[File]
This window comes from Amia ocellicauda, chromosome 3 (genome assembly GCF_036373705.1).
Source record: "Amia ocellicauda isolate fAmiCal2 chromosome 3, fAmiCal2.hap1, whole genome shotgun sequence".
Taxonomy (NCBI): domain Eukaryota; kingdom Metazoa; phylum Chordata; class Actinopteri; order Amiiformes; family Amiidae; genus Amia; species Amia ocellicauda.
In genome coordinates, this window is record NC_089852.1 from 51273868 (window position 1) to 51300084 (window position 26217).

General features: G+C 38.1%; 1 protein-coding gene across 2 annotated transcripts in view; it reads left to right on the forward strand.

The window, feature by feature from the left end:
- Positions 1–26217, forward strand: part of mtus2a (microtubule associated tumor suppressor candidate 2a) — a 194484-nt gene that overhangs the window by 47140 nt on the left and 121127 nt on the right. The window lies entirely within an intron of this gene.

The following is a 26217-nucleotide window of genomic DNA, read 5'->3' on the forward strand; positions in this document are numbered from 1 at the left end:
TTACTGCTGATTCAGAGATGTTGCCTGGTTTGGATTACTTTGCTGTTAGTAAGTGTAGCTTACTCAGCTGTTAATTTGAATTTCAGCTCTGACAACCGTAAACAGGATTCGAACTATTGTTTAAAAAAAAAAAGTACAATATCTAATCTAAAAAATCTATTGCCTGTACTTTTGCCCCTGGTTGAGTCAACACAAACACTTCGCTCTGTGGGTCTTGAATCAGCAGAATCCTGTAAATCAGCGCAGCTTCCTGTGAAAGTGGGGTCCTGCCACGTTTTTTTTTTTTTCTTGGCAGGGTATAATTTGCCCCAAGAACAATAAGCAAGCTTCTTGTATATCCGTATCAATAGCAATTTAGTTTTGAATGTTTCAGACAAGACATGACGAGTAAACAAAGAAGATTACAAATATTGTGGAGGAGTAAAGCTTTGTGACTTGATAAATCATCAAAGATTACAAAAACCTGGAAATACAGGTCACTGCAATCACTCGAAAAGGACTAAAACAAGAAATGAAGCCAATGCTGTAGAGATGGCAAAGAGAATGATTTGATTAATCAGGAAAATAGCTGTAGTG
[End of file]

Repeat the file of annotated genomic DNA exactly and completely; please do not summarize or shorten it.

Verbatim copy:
This window comes from Amia ocellicauda, chromosome 3 (genome assembly GCF_036373705.1).
Source record: "Amia ocellicauda isolate fAmiCal2 chromosome 3, fAmiCal2.hap1, whole genome shotgun sequence".
Taxonomy (NCBI): domain Eukaryota; kingdom Metazoa; phylum Chordata; class Actinopteri; order Amiiformes; family Amiidae; genus Amia; species Amia ocellicauda.
In genome coordinates, this window is record NC_089852.1 from 51273868 (window position 1) to 51300084 (window position 26217).

General features: G+C 38.1%; 1 protein-coding gene across 2 annotated transcripts in view; it reads left to right on the forward strand.

The window, feature by feature from the left end:
- Positions 1–26217, forward strand: part of mtus2a (microtubule associated tumor suppressor candidate 2a) — a 194484-nt gene that overhangs the window by 47140 nt on the left and 121127 nt on the right. The window lies entirely within an intron of this gene.

The following is a 26217-nucleotide window of genomic DNA, read 5'->3' on the forward strand; positions in this document are numbered from 1 at the left end:
TTACTGCTGATTCAGAGATGTTGCCTGGTTTGGATTACTTTGCTGTTAGTAAGTGTAGCTTACTCAGCTGTTAATTTGAATTTCAGCTCTGACAACCGTAAACAGGATTCGAACTATTGTTTAAAAAAAAAAAGTACAATATCTAATCTAAAAAATCTATTGCCTGTACTTTTGCCCCTGGTTGAGTCAACACAAACACTTCGCTCTGTGGGTCTTGAATCAGCAGAATCCTGTAAATCAGCGCAGCTTCCTGTGAAAGTGGGGTCCTGCCACGTTTTTTTTTTTTTCTTGGCAGGGTATAATTTGCCCCAAGAACAATAAGCAAGCTTCTTGTATATCCGTATCAATAGCAATTTAGTTTTGAATGTTTCAGACAAGACATGACGAGTAAACAAAGAAGATTACAAATATTGTGGAGGAGTAAAGCTTTGTGACTTGATAAATCATCAAAGATTACAAAAACCTGGAAATACAGGTCACTGCAATCACTCGAAAAGGACTAAAACAAGAAATGAAGCCAATGCTGTAGAGATGGCAAAGAGAATGATTTGATTAATCAGGAAAATAGCTGTAGTG